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[ Volume 27 Number 2 October 2017 ]
   
   The Digital Culture: Potential Effects on Creative and Higher Order Thinking
  Jim Rubin and Ellen H. Williams
   Rubin(272-6).pdf (612.0K), Down : 1, 2017-10-26 11:48:05
Abstract :
This article examines relationships between individuals’ abilities to utilize creative and higher order thinking processes with preferences for using traditional versus digital reading sources and tendencies to multi-task. Participants were self-selected from faculty, staff, and students at a small private college in Southeast Kentucky. Primary findings indicate that tendencies to multi-task (engaging in more than two active or passive behaviors simultaneously), degree to which participants use digital technology, and preference for type of reading material did not impact one’s ability to be creative or successfully solve higher order reasoning problems. Data also reveal that older individuals (31 years and above) are less digitally focused, spend more time reading traditional sources, and are more successful at completing quantitative problems requiring higher order thinking skills.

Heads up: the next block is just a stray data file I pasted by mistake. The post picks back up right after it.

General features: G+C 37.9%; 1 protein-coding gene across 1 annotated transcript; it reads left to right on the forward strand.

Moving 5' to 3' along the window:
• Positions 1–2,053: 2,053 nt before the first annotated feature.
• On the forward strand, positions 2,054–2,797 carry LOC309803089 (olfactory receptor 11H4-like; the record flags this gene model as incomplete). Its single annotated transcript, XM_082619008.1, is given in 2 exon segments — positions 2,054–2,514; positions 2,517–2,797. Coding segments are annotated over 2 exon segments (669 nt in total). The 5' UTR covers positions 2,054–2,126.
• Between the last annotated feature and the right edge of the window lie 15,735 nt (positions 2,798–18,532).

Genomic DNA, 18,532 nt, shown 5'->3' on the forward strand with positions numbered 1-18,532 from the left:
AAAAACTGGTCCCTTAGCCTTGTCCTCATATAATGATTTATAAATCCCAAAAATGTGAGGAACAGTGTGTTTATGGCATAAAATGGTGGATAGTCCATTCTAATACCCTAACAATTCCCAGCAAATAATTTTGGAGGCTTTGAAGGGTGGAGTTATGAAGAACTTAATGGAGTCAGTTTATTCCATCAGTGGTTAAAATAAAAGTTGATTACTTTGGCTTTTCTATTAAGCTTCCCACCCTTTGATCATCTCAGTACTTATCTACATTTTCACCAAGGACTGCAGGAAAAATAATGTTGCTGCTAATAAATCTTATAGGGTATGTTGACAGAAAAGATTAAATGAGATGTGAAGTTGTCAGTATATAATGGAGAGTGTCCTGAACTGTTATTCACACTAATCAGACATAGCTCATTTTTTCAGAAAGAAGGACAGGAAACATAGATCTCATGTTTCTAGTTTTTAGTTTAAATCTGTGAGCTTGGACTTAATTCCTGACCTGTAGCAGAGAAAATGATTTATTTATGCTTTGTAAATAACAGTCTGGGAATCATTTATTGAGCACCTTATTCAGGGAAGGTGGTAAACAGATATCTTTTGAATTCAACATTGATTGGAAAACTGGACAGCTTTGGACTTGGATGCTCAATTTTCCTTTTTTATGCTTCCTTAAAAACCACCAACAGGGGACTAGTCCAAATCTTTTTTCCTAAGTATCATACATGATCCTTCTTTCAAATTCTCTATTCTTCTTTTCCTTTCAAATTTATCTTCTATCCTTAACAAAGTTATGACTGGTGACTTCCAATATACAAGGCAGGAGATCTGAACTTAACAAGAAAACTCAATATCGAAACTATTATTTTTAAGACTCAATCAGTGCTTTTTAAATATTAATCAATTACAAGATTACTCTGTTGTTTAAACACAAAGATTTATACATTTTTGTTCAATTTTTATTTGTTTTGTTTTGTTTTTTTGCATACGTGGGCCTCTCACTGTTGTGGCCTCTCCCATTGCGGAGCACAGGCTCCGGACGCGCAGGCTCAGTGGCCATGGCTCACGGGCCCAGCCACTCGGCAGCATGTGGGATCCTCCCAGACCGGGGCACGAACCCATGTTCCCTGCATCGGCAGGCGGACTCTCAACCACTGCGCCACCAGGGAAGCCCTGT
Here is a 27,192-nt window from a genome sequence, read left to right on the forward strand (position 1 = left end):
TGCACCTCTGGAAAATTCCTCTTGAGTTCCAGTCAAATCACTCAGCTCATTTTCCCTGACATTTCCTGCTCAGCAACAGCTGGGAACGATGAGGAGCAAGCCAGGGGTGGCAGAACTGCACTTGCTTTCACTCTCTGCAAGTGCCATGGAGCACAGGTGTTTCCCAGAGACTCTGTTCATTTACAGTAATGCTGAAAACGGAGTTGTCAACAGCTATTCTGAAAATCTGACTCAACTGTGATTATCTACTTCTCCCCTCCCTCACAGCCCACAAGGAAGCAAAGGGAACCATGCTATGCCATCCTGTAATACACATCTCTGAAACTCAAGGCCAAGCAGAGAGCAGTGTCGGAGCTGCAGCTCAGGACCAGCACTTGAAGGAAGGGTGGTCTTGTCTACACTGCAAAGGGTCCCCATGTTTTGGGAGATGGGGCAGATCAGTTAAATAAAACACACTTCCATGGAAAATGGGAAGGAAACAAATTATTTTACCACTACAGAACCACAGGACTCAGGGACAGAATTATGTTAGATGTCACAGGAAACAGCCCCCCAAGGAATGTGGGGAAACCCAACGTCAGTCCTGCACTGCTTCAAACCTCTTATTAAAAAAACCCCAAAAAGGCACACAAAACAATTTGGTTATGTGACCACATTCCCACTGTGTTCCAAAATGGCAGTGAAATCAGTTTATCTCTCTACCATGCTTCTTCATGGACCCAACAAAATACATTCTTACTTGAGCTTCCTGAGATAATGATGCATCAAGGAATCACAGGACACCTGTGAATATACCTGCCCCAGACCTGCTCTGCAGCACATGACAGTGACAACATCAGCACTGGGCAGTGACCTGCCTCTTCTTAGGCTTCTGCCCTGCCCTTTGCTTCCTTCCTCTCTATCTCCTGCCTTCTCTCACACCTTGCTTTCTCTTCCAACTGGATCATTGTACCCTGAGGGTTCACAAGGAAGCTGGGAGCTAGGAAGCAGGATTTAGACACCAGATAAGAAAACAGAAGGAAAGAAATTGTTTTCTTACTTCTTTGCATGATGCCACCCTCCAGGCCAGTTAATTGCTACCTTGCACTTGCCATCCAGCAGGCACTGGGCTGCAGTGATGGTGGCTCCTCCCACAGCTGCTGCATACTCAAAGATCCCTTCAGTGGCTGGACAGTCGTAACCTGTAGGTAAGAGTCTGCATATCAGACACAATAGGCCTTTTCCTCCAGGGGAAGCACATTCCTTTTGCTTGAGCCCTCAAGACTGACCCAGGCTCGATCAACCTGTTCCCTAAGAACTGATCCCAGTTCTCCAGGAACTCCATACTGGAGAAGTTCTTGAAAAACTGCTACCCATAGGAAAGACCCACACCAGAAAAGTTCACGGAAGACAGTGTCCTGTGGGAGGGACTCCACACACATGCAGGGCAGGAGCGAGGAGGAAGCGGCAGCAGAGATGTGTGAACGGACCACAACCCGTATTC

Key words : Reading preference, Creativity, Literacy practices, Multi-tasking, Higher order thinking, Digital culture

   

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